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Gaza's sole power station shuts down, plunging Palestinians into darkness

The only power station in Gaza has been forced to stop operating because of a lack of funding caused by a reduction in fuel tax exemption
A Palestinian labourer works at a construction site at a water and waste disposal plant on 29 March, 2012 (AFP)

The Gaza Strip is suffering from electricity blackouts of up to 20 hours a day, the UN reported on Monday, after the Palestinian enclave’s only power station was forced to shut down due to a shortage of funds.

The UN said that the Gaza Power Plant (GPP) shut down on 8 April, and since then blackouts have increased from 12 hours a day to between 18 and 20 hours.

Prior to its closing, the GPP had been working at approximately 50 percent capacity, providing close to 30 percent of Gaza’s electricity requirements.

The remainder of the required electricity is bought mostly from Israel but also from Egypt, according to the UN.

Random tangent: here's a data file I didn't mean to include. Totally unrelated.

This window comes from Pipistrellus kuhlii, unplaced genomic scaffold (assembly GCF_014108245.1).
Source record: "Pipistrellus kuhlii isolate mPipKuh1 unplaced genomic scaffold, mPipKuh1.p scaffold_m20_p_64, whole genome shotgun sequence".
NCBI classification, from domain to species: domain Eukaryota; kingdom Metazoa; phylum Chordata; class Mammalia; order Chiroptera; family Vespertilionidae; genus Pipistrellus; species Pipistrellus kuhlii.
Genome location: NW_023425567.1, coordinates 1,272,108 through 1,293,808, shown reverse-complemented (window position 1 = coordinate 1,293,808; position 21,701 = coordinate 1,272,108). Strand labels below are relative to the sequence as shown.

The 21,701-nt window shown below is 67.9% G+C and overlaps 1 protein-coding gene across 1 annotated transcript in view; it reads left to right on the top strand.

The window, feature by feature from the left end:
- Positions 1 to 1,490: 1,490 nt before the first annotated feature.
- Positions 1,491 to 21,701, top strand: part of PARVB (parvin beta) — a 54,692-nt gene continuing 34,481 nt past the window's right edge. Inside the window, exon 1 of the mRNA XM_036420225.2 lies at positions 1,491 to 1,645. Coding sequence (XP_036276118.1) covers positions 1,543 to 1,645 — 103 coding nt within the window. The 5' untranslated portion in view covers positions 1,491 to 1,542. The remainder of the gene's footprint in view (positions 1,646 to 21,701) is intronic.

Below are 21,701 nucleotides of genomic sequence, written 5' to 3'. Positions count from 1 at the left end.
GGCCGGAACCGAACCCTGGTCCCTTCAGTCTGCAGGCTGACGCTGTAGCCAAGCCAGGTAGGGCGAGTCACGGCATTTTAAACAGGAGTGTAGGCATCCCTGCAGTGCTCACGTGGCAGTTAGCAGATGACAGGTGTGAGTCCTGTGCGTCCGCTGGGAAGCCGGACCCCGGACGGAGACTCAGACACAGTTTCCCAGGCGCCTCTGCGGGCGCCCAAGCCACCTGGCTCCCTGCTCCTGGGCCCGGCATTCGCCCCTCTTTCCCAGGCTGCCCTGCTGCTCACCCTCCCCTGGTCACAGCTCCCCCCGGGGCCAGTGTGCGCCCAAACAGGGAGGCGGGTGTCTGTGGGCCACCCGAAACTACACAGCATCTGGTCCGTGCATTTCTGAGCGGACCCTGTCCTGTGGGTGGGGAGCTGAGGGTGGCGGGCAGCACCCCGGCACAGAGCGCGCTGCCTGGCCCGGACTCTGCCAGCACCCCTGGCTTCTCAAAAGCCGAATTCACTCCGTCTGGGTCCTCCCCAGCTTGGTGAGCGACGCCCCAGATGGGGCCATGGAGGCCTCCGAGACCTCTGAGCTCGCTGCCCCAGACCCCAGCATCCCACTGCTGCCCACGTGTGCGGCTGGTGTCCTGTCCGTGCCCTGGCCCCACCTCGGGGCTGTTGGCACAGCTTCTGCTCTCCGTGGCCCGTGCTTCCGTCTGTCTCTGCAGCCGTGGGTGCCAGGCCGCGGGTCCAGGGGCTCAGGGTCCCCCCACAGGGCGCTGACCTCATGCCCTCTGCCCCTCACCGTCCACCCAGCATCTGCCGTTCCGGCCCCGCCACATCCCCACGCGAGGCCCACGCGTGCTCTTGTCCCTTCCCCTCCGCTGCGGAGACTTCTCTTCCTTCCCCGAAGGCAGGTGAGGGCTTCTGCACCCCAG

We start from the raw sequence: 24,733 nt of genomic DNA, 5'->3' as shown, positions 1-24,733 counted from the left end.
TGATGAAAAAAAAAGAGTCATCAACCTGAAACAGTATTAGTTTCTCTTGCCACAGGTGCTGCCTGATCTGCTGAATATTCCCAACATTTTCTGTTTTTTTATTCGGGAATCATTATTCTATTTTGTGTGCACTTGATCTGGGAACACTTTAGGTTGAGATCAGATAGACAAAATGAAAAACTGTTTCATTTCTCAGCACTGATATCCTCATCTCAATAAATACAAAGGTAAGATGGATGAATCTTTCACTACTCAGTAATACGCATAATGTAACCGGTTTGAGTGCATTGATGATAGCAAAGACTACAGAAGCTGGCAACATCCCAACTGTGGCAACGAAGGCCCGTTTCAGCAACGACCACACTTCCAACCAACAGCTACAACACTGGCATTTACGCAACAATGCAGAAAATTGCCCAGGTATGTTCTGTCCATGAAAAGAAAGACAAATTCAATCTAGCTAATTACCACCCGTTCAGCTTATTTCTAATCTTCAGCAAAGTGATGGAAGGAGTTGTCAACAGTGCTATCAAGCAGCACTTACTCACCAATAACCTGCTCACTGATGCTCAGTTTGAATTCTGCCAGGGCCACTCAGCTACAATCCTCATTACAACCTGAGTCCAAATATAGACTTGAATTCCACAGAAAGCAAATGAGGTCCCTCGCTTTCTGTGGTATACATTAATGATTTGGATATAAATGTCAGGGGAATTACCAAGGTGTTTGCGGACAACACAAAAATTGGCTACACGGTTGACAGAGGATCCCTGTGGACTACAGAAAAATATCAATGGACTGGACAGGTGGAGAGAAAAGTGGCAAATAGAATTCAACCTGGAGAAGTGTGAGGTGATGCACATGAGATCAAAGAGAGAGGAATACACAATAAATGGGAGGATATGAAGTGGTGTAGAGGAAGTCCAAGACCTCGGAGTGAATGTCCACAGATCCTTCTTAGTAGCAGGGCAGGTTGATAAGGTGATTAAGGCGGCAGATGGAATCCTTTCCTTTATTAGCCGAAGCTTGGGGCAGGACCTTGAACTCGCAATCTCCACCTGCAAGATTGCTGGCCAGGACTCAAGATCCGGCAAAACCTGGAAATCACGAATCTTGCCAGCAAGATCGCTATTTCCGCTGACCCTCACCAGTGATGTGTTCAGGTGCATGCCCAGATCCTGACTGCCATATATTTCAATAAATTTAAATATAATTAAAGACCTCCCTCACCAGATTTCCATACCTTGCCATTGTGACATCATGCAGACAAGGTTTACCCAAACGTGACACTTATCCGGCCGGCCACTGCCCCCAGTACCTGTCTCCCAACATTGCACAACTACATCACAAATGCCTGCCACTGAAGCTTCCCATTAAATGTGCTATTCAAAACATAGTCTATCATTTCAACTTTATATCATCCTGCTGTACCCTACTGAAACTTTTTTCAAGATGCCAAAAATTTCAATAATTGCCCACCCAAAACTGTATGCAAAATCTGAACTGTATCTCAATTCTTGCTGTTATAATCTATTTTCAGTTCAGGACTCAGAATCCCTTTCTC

The UN said Gaza’s Energy Authority has become unable to fulfil its electricity purchasing requirements since the beginning of 2016, as the Ramallah-based Ministry of Finance has “gradually reduced” what was a full exemption on fuel taxes.

“The scope of this tax exemption had been gradually reduced since January, significantly increasing the cost of fuel,” the UN said in a statement posted to its website.

The impact of the electricity shortage has not just been longer blackouts in the enclave, but it has also led to a reduction in the supply of water to households.

The UN estimated that water supply has reduced from approximately 80 litres per person per day to 55 litres.

Crucially, Gaza’s five water treatment plants have had to shorten their treatment cycles due to the electricity shortage, which has had the negative impact of decreasing the “quality of sewage discharged into the sea,” the UN said.

“The potential shut down of sewage pumping stations also exacerbates the risk of back-flow and flooding of raw sewage onto streets,” the UN statement said.

The UN is now coordinating emergency fuel distributions to “critical water, sanitation, health and solid waste collection services, primarily to run backup generators”.

However, the UN’s capacity to continue to deliver emergency fuel are only planned to last until “early May” due to a lack of available funding, and the UN said that currently “no further funding commitments have been secured at this point.”